18 girls from a slum get through DU

After losing her father, Nisha was deserted by her mother. The young child had to fend for herself in the filth and squalor of a slum in east Delhi’s Seelampur.

Nisha’s aunt took her in but she was not the best of guardians she could have.
But her miseries subsided once she started attending classes run by an NGO. Now, she is geared up to join Delhi University’s Zakir Husain College for BA course.

Like her, there are some 18 girls from a Seelampur slum all set to attend college this academic session – with the help of NGO Asha Society. Also, four boys from the slum cracked the nerve-racking DU admission process.

“My mentors at the NGO pushed me to study hard. They always believed in me and that gave me a lot of confidence,” said Nisha. “I want to become a teacher,” pat comes the reply when asked about her ambition.

Another 17-year-old girl, Heena, found it hard to pursue studies as her parents wanted to marry her off after she completed class 10. “I got 68 marks in Urdu in class 10 and my brother wanted me to stop studying. The whole family turned against my studies. My parents wanted to marry me off in two years instead,” said Heena, who scored 82 per cent in class 12 boards, securing herself a seat in Zakir Husain College.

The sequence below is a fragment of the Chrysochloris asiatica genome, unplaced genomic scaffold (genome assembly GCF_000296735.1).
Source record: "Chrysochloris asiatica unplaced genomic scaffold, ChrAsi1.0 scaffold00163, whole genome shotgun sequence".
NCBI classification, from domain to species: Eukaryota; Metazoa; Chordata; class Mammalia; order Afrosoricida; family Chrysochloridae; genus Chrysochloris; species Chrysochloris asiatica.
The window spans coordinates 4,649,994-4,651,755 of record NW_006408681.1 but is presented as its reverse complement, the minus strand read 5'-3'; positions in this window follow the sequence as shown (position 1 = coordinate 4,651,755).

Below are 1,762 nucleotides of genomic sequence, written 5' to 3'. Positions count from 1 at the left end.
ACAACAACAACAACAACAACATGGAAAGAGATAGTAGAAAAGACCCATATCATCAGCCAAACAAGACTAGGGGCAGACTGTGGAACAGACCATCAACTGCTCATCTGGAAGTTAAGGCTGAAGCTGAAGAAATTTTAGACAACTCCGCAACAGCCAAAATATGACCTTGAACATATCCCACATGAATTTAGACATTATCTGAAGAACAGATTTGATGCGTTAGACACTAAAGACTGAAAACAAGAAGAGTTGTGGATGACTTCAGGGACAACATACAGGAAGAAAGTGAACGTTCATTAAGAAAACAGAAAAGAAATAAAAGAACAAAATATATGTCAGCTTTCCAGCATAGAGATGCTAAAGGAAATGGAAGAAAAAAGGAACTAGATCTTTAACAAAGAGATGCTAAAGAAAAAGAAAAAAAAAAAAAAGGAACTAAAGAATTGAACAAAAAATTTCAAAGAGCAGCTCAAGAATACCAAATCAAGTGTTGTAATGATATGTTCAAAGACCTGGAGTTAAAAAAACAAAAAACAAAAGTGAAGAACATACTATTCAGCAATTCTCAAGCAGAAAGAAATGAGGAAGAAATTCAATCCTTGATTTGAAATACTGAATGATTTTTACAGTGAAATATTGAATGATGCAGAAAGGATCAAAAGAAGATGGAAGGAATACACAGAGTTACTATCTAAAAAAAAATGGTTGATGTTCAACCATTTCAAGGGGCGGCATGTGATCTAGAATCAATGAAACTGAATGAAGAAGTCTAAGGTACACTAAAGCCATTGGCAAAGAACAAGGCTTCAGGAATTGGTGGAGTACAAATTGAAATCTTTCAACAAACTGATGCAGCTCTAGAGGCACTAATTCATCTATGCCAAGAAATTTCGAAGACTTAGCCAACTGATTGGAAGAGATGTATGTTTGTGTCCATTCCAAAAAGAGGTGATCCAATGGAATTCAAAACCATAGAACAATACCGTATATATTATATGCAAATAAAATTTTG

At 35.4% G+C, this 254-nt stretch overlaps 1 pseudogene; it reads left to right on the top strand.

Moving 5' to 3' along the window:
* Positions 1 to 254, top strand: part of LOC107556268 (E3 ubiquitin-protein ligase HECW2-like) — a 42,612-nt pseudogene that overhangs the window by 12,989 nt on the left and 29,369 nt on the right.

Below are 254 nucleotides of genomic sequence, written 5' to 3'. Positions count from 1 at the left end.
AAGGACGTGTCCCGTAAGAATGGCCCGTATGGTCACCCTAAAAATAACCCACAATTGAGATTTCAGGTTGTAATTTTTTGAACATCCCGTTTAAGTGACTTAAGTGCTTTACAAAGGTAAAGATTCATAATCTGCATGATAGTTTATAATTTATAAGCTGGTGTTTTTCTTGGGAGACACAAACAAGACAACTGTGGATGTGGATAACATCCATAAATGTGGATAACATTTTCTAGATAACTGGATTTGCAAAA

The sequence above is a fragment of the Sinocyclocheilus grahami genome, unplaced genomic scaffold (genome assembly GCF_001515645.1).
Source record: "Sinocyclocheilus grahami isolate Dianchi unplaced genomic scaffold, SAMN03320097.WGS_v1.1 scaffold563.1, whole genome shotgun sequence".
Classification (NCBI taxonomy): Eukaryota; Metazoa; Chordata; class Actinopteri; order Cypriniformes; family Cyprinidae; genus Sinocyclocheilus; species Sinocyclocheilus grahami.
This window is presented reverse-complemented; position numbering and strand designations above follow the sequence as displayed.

“I came running to the NGO and they convinced my parents to let me study further. My mother started supporting me and the rest followed. I kept attending classes at the NGO,” added the teenager, also the first member in the family to attend college.

The NGO has presence in 60 Delhi slums. “The Asha team ensures that each child is a part of the formal education system and has access to adequate study material. As a result, primary school attendance in Asha communities continues to be at 100 per cent,” said Dr Kiran Martin, founder of Asha Society. “These children have confronted their challenges head on. They are now reaching such great heights from rummaging garbage to higher education and white collar jobs,” Dr Martin added.

In all, 114 students from such shanties got through DU colleges this year. Of them, 30 have scored over 80 per cent marks in class 12 boards.

Arshi also secured a seat in Shyam Lal College to pursue Hindi (Honours). “My father slapped me when I kept ranting about going to college. My seniors from the NGO convinced him not to worry about the fee as Asha Society would cover it,” the teenager said. “I want to do BEd after graduation as I want to be a teacher.”

Parents of these girl students took a lot of convincing to change their minds, said Shiv, a fellow graduate student who stood by the children during the tedious admission process. “My friend and I visited almost every household in Seelampur slum, asking parents to send their children for higher education,” he said. “In order to meet both parents together, we went to their homes in late evening. And it worked.”

(The series is concluded)

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